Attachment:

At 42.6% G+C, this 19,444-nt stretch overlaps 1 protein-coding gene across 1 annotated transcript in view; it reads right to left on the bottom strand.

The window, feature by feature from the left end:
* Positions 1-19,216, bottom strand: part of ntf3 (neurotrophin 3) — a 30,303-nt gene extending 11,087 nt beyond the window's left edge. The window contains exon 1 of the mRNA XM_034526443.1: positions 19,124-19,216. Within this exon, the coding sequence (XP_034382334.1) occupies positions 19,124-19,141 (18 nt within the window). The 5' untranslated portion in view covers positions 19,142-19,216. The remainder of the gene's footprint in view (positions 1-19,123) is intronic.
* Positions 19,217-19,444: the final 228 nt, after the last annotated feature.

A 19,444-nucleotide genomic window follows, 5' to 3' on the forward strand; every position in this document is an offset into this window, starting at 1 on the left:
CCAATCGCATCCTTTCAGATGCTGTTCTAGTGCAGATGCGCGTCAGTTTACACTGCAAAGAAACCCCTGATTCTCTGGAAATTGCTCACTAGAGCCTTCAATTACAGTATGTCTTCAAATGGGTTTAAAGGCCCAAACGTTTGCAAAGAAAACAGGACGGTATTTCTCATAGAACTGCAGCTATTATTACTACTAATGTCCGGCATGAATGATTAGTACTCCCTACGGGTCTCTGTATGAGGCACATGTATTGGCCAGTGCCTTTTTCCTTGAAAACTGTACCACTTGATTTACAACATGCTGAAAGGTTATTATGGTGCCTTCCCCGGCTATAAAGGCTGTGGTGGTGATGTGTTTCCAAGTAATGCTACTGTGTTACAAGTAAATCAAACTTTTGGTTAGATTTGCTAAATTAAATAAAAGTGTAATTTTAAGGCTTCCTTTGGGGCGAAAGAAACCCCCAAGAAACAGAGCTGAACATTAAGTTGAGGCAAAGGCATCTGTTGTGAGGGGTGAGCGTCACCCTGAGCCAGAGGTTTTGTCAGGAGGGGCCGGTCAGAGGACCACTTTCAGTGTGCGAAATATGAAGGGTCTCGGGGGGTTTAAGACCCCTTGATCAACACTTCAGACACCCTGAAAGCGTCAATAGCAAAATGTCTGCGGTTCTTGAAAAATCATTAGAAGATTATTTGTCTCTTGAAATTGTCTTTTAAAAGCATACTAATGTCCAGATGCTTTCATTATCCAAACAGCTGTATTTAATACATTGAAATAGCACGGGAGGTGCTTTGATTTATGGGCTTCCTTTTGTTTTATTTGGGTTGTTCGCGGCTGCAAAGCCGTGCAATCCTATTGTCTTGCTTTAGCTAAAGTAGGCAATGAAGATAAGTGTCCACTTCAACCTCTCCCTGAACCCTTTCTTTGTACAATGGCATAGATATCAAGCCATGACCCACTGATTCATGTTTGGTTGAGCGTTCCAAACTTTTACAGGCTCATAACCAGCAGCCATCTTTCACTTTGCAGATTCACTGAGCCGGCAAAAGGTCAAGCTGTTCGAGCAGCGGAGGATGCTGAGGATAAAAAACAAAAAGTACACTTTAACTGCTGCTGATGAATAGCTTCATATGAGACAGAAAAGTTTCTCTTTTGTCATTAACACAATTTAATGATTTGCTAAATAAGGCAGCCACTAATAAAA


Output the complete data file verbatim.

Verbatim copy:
At 42.6% G+C, this 19,444-nt stretch overlaps 1 protein-coding gene across 1 annotated transcript in view; it reads right to left on the bottom strand.

The window, feature by feature from the left end:
* Positions 1-19,216, bottom strand: part of ntf3 (neurotrophin 3) — a 30,303-nt gene extending 11,087 nt beyond the window's left edge. The window contains exon 1 of the mRNA XM_034526443.1: positions 19,124-19,216. Within this exon, the coding sequence (XP_034382334.1) occupies positions 19,124-19,141 (18 nt within the window). The 5' untranslated portion in view covers positions 19,142-19,216. The remainder of the gene's footprint in view (positions 1-19,123) is intronic.
* Positions 19,217-19,444: the final 228 nt, after the last annotated feature.

A 19,444-nucleotide genomic window follows, 5' to 3' on the forward strand; every position in this document is an offset into this window, starting at 1 on the left:
CCAATCGCATCCTTTCAGATGCTGTTCTAGTGCAGATGCGCGTCAGTTTACACTGCAAAGAAACCCCTGATTCTCTGGAAATTGCTCACTAGAGCCTTCAATTACAGTATGTCTTCAAATGGGTTTAAAGGCCCAAACGTTTGCAAAGAAAACAGGACGGTATTTCTCATAGAACTGCAGCTATTATTACTACTAATGTCCGGCATGAATGATTAGTACTCCCTACGGGTCTCTGTATGAGGCACATGTATTGGCCAGTGCCTTTTTCCTTGAAAACTGTACCACTTGATTTACAACATGCTGAAAGGTTATTATGGTGCCTTCCCCGGCTATAAAGGCTGTGGTGGTGATGTGTTTCCAAGTAATGCTACTGTGTTACAAGTAAATCAAACTTTTGGTTAGATTTGCTAAATTAAATAAAAGTGTAATTTTAAGGCTTCCTTTGGGGCGAAAGAAACCCCCAAGAAACAGAGCTGAACATTAAGTTGAGGCAAAGGCATCTGTTGTGAGGGGTGAGCGTCACCCTGAGCCAGAGGTTTTGTCAGGAGGGGCCGGTCAGAGGACCACTTTCAGTGTGCGAAATATGAAGGGTCTCGGGGGGTTTAAGACCCCTTGATCAACACTTCAGACACCCTGAAAGCGTCAATAGCAAAATGTCTGCGGTTCTTGAAAAATCATTAGAAGATTATTTGTCTCTTGAAATTGTCTTTTAAAAGCATACTAATGTCCAGATGCTTTCATTATCCAAACAGCTGTATTTAATACATTGAAATAGCACGGGAGGTGCTTTGATTTATGGGCTTCCTTTTGTTTTATTTGGGTTGTTCGCGGCTGCAAAGCCGTGCAATCCTATTGTCTTGCTTTAGCTAAAGTAGGCAATGAAGATAAGTGTCCACTTCAACCTCTCCCTGAACCCTTTCTTTGTACAATGGCATAGATATCAAGCCATGACCCACTGATTCATGTTTGGTTGAGCGTTCCAAACTTTTACAGGCTCATAACCAGCAGCCATCTTTCACTTTGCAGATTCACTGAGCCGGCAAAAGGTCAAGCTGTTCGAGCAGCGGAGGATGCTGAGGATAAAAAACAAAAAGTACACTTTAACTGCTGCTGATGAATAGCTTCATATGAGACAGAAAAGTTTCTCTTTTGTCATTAACACAATTTAATGATTTGCTAAATAAGGCAGCCACTAATAAAA